8. A spinal implant assembly as set forth in claim 7, wherein said set screw has from two to six radially projecting prongs having windowed areas in between.
9. A spinal implant assembly as set forth in claim 8, wherein said set screw prongs each have an undercut surface.
10. A spinal implant assembly as set forth in claim 9, wherein said undercut is at angle of from about 30 to about 60°.
11. A spinal implant assembly as set forth in claim 10, wherein said prongs form a radially extending collar and wherein said radially extending collar is received in the channel of the anchor.
12. A set screw for use in a spinal implant comprising a first threaded portion and a second portion having an external hexagonal cross section joined by a necked area to said first portion and further comprising an intermediate area having a plurality of prongs which together form a radially extending collar.
13. A set screw as set forth in claim 12, wherein said radially extending prongs each have an undercut area.
14. A set screw as set forth in claim 12, wherein said second portion sheers at said necked area at a load of at least about 45 inch pounds.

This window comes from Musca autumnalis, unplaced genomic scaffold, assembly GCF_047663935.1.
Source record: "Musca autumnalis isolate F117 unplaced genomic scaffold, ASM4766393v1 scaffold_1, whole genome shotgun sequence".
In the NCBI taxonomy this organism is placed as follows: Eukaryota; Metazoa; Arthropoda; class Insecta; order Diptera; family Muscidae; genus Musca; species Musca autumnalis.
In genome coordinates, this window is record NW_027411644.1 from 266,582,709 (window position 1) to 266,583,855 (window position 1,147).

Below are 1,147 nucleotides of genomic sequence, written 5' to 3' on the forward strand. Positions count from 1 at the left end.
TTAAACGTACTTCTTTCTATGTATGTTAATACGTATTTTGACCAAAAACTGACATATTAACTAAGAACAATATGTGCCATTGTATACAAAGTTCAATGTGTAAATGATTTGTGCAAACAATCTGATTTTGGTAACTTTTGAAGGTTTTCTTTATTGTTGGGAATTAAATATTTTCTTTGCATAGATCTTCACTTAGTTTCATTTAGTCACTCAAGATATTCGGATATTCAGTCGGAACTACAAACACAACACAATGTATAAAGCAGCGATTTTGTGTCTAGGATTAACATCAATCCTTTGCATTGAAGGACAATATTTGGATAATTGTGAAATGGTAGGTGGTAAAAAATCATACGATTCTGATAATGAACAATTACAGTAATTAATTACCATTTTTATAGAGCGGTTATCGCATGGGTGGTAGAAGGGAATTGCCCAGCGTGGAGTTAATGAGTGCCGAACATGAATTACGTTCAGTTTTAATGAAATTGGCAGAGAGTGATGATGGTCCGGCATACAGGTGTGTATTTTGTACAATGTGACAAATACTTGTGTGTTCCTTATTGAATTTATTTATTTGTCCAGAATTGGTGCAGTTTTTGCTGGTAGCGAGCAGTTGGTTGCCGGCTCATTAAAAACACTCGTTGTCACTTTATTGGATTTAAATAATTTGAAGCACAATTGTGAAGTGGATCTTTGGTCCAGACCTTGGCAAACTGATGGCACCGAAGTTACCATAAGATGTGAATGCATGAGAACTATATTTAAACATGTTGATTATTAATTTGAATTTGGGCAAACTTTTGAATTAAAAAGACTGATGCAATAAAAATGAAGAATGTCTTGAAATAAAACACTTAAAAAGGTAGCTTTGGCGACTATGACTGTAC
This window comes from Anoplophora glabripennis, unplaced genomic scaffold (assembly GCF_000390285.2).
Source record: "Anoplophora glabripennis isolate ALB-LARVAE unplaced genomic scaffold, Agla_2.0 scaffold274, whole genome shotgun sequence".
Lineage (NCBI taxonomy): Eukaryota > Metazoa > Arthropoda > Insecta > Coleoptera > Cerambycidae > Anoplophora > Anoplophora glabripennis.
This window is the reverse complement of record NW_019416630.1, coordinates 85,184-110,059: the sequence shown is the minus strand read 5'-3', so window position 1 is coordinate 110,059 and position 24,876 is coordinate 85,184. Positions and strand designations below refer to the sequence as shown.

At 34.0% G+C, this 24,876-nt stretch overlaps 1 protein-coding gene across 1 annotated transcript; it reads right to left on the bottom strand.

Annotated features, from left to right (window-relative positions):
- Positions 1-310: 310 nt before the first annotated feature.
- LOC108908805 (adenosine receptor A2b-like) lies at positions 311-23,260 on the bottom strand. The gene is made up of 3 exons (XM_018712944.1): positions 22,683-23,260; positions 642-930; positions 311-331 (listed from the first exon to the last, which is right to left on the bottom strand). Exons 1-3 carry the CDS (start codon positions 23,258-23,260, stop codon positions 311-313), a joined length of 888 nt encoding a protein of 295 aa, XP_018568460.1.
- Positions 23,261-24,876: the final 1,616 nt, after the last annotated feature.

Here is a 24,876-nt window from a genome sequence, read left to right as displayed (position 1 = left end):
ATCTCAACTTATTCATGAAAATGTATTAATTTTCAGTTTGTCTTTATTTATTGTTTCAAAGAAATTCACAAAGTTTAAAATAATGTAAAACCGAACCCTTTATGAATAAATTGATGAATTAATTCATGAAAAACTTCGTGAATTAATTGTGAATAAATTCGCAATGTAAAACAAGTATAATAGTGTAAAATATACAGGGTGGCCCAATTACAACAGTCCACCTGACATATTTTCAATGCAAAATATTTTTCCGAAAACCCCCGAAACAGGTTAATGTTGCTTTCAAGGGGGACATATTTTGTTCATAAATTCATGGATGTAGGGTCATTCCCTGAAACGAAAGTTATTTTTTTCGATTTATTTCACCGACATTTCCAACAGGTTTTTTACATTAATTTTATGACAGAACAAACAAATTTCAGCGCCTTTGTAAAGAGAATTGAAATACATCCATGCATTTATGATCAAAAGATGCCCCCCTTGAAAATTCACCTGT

15. A set screw as set forth in claim 12, wherein said set screw has from about two to about six prongs.
16. A set screw as set forth in claim 15, wherein said prongs have an undercut at an angle of from about 30 to about 60°.
17. A set screw as set forth in claim 16, wherein said prongs have an undercut at an angle of from about 40 to about 50°.
18. A set screw as set forth in claim 17, wherein there are four equally radially spaced prongs.
19. A set screw as set forth in claim 18, wherein said first portion of said set screw terminates in a beveled area.
The invention relates generally to an implant assembly for a manipulation and/or stabilization of a spine and generally comprises an anchor for an elongated stabilizer such as a rod, a sliding locking member which cooperates with the anchor so as to capture the stabilizer within the anchor and a shear off set screw having removal means.
It has become accepted for certain medical indications to stabilize the relative position of vertebrae for at least some limited period of time. Anchor members are attached onto vertebral bodies, such as in the case of laminar hooks, or are implanted into the bodies using screw members. The anchors generally include means to hold a rod such as a clamping means which forms an integral part of the anchor. Adjacent anchors customarily hold respective vertebrae relative to a stabilizer, i.e. a plate or a rod.